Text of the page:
The plans for Fort St. John’s newest neighbourhood have gotten a stamp of approval from the Northern Environmental Action Team Executive Director Sally Emory.Emory, who participated in this week’s intensive planning process for the 20 hectare site between 86th Street and the East Bypass Road, says she’s pleased with the green features proposed for the neighbourhood so far. [asset|aid=542|format=mp3player|formatter=asset_bonus|title=83c53ff69a93564546b88712ea3a4bdb-Emory_1_Pub.mp3] – Advertisement -Emory also added that she’s excited about a proposed composting partnership with the hospital, which is located on a corner adjacent to the site.The design for the neighbourhood was revealed last night at a public forum. Some of the proposed features for the new neighbourhood include a community garden, a multipurpose civic centre, an alternative school, and a citadel.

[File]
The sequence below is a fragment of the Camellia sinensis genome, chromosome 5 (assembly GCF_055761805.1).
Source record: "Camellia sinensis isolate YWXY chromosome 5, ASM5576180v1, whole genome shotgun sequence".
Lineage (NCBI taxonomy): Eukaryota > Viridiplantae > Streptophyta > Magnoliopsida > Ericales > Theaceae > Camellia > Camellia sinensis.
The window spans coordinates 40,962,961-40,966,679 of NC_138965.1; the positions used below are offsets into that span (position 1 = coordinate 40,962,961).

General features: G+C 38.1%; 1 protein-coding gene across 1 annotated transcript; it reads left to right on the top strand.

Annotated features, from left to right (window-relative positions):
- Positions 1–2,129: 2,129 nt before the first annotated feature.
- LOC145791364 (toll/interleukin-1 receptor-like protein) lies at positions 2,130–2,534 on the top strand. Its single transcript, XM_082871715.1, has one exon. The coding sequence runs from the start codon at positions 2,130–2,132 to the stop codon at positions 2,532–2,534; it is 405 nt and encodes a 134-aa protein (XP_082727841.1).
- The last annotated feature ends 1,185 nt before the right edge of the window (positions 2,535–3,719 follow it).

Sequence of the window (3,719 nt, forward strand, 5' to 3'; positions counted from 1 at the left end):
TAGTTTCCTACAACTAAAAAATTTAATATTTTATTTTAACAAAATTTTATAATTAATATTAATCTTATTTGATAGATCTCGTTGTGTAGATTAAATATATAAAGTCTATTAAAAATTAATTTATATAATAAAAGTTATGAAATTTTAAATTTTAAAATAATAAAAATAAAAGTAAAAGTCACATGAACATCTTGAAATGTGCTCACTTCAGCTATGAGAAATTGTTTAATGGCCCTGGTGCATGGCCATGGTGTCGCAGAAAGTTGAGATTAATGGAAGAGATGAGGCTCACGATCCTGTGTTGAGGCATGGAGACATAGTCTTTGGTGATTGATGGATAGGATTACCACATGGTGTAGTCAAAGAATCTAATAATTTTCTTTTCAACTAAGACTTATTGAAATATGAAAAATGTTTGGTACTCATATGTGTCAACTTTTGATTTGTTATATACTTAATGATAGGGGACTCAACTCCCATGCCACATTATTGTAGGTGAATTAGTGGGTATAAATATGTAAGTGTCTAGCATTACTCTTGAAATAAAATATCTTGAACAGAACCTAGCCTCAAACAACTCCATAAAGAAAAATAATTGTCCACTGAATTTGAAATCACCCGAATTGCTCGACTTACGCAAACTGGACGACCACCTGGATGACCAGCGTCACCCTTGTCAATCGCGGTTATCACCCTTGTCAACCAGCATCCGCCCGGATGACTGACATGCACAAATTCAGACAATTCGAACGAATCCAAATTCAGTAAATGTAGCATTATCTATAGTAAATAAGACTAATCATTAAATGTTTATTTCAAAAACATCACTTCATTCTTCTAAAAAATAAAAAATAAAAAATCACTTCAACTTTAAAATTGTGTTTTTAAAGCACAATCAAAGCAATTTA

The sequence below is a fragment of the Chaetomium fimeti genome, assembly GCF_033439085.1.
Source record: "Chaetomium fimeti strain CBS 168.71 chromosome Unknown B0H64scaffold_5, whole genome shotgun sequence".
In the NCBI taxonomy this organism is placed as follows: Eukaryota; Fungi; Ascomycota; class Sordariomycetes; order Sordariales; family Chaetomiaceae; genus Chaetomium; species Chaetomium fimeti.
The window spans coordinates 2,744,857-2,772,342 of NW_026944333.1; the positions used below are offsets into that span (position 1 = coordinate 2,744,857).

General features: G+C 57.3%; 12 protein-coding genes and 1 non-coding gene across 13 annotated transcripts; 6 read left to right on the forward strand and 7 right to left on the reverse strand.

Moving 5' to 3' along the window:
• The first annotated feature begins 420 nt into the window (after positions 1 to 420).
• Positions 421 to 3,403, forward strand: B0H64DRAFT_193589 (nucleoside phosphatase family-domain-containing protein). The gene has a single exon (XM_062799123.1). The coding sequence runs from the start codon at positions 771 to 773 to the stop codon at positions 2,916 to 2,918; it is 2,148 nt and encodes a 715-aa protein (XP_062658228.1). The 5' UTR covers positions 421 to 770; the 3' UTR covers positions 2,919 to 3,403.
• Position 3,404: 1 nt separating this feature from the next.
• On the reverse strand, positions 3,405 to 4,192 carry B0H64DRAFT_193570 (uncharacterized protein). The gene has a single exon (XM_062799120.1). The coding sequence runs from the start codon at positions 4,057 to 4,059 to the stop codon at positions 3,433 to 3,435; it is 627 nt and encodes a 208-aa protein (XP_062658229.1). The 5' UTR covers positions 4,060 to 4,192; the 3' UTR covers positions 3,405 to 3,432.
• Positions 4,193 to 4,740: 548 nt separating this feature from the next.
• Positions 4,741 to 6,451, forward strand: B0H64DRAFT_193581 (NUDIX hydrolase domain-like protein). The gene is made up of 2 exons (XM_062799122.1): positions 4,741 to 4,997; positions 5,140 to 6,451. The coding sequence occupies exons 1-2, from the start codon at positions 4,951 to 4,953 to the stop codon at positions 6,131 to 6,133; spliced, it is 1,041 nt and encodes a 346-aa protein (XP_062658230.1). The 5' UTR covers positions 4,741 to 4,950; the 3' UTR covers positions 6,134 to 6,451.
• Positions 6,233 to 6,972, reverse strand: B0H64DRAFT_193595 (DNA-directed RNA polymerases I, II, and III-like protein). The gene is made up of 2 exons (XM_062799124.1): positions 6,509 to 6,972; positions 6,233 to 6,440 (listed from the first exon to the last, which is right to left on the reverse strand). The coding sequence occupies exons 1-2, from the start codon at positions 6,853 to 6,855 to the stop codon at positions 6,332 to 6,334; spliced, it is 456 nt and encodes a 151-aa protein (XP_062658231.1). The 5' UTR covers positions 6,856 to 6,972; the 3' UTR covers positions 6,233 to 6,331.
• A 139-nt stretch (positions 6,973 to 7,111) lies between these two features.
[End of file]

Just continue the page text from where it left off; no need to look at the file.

In Fort John particularly, the population changed from 20,553 in 2013 to 21,523 in 2014 – representing a 4.7 per cent increase.Dawson Creek and Tumbler Ridge tie for second with a 3 per cent increase; Dawson Creek from 12,289 in 2013 to 12,653 in 2014, and Tumbler Ridge from 2,897 in 2013 to 2,983 in 2014.“This regression model uses symptomatic indicators such as health client registry and residential hydro hook-ups to gauge population growth from one year to the next,” the report issued by B.C. Stats reads. “These estimates assist in local and provincial government planning processes.”- Advertisement -The “Unincorporated Areas” of the Peace River region saw an increase in population from 22,684 to 23,116 – representing a change of 1.9 per cent.Chetwynd’s population increased by .6 per cent, and as of 2014, is now home to 2,793 residents compared to 2,777 the previous year.On the other end of the scale, both Hudson’s Hope and Taylor saw a decrease in their population growth. In 2013, Hudson’s Hope had a population of 1,040 but that dropped in 2014 to 1,037. Taylor has a 2014 population of 1,490 compared to 1,504 in 2013.Advertisement The population of Prince George has also declined over 2013 – 2014 by .9 per cent. Previously home to 74,227 residents; it now resides at 73,590 – a loss of 637 people.“At the provincial level, the population was an estimated 4,631,302 as of July 1, 2014,” the report reads. “The B.C. population grew by 1.1 per cent between July 1, 2013 and June 30, 2014, with an approximate addition of over 49,000 persons.”As for the Greater Vancouver area, the report says “in the three years since 2011, the province’s most populous region has welcomed over 101,000 more residents.”